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Author Archives: Ramesh Thakur
As rising nuclear threats become harder to ignore, non-nuclear states have responded in one of two ways. The majority have sought to reduce the risks of deliberate or inadvertent nuclear war by doubling down on disarmament efforts, crystallised most eloquently … Continue reading
This is the follow-up article promised yesterday. It was first published in October 2015 in The Wire, one of India’s premier online news and analysis site that has managed to remain independent and critical. I have added translations of common … Continue reading
This gut-wrenching story is from and about my hometown where I was born and grew up. I wish I could say I’m surprised as well as horrified but that would be a lie. This is the reality I grew up … Continue reading
If a law can be abused, it will be. This is as true of laws enacted in the name of national security and anti-terrorism as any other law. Why is this simple reality so hard for politicians to grasp?
RAMESH THAKUR. The P5 must reaffirm that nuclear war can’t be won and mustn’t be fought (Strategist 15-10-19)
There are three sets of reasons for a palpable rise in nuclear anxieties around the world: growing nuclear arsenals and expanding roles for nuclear weapons, a crumbling arms-control architecture, and irresponsible statements from the leaders of some nuclear-armed states.
The Indian government’s tinkering has not been enough to enact real change – Prime Minister Modi must listen to the market and undertake a serious structural transformation, Ramesh Thakur writes.
If Japanese officials have conducted any clear-eyed, hard-headed analysis of the government’s policy options on North Korea’s nuclear challenge, they have managed to keep it well hidden.
Review of Kavita Puri, Partition Voices: Untold British Stories (London: Bloomsbury, 2019), 297 pp. This is an important, interesting and elegantly written book. ‘It is no crime to be a refugee’, says one of the persons interviewed for the book. … Continue reading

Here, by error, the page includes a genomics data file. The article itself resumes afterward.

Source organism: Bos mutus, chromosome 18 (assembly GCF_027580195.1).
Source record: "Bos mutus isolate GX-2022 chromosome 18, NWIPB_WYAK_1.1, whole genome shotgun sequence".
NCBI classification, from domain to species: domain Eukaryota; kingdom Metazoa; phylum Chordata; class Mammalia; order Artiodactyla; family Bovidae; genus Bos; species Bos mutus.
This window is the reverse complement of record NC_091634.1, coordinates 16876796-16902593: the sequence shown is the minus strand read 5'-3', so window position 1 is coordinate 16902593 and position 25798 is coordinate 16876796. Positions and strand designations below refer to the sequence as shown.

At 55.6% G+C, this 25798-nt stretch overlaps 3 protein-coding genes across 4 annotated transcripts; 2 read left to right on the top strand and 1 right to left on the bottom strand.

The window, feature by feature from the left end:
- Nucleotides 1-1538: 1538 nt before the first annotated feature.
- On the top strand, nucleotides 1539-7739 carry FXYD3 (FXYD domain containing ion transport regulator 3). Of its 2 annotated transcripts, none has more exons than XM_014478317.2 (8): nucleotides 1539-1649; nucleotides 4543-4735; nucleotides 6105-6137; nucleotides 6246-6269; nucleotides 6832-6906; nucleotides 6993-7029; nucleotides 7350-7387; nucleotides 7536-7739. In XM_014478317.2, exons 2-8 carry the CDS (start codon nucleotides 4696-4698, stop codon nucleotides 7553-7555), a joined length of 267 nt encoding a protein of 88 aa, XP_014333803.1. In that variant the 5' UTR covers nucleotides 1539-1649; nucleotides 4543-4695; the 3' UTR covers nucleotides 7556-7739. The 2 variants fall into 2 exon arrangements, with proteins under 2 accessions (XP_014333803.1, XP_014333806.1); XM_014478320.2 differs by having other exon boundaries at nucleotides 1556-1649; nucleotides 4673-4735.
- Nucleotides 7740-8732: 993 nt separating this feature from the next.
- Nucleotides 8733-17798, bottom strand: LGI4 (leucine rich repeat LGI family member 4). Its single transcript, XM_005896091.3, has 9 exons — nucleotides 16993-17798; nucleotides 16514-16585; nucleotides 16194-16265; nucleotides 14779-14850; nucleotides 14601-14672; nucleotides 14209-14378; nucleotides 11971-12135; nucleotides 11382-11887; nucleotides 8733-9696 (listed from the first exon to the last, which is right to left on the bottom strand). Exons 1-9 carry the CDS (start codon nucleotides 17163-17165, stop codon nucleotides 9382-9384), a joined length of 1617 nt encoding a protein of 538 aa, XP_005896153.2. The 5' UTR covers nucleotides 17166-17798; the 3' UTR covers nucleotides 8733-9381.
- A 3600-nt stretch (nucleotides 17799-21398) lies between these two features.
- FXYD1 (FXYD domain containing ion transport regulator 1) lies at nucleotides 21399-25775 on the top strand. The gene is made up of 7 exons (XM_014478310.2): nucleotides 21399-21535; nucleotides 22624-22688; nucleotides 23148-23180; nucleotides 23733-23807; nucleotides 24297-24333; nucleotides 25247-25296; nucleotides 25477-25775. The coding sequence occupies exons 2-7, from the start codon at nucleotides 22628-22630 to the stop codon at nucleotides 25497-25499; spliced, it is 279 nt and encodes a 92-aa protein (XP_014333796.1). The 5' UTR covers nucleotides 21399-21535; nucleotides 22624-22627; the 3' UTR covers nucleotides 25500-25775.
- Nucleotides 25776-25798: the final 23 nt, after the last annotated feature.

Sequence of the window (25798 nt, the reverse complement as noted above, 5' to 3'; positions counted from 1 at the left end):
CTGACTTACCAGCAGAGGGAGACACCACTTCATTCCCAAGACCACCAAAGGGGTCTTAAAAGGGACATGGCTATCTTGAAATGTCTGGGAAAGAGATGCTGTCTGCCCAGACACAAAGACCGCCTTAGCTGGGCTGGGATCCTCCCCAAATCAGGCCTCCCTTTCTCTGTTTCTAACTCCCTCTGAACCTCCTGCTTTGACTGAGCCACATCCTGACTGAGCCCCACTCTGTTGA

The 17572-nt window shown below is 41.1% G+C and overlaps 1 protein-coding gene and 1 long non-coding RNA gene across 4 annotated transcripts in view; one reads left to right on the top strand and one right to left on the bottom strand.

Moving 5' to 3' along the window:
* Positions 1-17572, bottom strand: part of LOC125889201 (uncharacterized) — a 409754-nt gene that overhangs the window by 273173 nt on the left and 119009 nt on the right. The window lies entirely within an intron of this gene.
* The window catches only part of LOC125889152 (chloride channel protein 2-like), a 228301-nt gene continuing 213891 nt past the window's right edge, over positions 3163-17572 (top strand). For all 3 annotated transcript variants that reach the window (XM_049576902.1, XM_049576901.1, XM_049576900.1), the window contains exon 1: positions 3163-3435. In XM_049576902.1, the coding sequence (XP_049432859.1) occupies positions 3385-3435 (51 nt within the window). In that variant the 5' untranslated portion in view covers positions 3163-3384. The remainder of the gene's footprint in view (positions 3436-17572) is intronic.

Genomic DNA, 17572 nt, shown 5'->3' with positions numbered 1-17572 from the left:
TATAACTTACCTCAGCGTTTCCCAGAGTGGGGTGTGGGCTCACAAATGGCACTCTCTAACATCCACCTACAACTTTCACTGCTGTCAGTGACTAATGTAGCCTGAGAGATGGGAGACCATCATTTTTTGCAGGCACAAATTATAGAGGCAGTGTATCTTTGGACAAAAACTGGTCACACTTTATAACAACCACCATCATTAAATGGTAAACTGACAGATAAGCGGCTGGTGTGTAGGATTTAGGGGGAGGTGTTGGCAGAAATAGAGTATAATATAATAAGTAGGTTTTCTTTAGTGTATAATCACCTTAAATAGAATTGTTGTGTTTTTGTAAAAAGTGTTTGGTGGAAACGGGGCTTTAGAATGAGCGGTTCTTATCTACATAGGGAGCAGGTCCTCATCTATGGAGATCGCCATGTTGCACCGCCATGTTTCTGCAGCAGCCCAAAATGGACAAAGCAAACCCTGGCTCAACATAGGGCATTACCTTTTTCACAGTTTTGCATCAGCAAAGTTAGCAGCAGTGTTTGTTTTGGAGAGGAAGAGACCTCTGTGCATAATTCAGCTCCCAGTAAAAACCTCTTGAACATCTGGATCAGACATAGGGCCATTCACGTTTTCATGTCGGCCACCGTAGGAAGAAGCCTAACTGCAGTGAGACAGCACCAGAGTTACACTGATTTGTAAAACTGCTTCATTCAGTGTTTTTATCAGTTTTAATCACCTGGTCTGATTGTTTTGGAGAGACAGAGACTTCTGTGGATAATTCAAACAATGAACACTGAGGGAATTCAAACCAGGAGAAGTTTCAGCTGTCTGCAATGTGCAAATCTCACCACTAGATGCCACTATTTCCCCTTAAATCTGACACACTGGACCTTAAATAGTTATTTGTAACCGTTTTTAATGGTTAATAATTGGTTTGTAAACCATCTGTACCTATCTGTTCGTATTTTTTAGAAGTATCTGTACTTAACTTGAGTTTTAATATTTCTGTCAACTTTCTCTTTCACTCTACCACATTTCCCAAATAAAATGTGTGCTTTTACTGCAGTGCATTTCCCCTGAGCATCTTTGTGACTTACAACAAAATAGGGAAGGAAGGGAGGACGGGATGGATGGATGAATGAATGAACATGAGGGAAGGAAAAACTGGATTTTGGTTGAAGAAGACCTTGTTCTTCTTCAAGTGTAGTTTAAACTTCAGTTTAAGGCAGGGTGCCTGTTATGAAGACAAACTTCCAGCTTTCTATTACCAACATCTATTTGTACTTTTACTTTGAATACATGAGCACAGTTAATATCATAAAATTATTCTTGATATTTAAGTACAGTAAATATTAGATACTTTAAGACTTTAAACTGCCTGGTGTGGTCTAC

The timing of the impeachment inquiry shows frustration. With uncharacteristic honesty, Democratic Representative Al Green confessed in May: ‘I’m concerned that if we don’t impeach this president, he will get reelected’. A speeded-up removal of Trump could well prove cathartic … Continue reading
The whistleblower’s complaint, made on 12 August, was based entirely on hearsay. The existing guidelines had said in bold, underlined, all-caps: ‘FIRST-HAND INFORMATION REQUIRED’. After receiving the complaint, the intelligence community inspector-general (ICIG) revised the internal guidance to permit evidence … Continue reading
The United Nations is the world’s premier and its only universal international organization. It alone houses the divided fragments of humanity. But currently it faces a threat to the foundational principle of inclusivity. Its purpose-built headquarters was located in New … Continue reading
We come back to the Russia collusion narrative. A lot of it seems to have had Ukraine connections, so much so that Ukraine was Ground Zero of that story. The primary motive of the Poroshenko administration would have been to … Continue reading
Fasten your seatbelts. With fresh revelations on almost a daily basis, we look set for convulsive politics over the coming weeks and months in the UK, the Mother of Parliaments, and in the US, the world’s most successful and powerful … Continue reading
Two zombie policies stalk the Private Health Insurance (PHI) policy world: A ‘Hospital Benefits Schedule’ and ‘Medicare Select’. Here’s why both should have been put to rest long ago.
During Scott Morrison’s recent trip to the US, did the PM absorb some of Donald Trump’s intellectual genius by a mysterious process of osmosis? How else are we to explain his incoherent, befuddled speech at the Lowy Institute on Thursday … Continue reading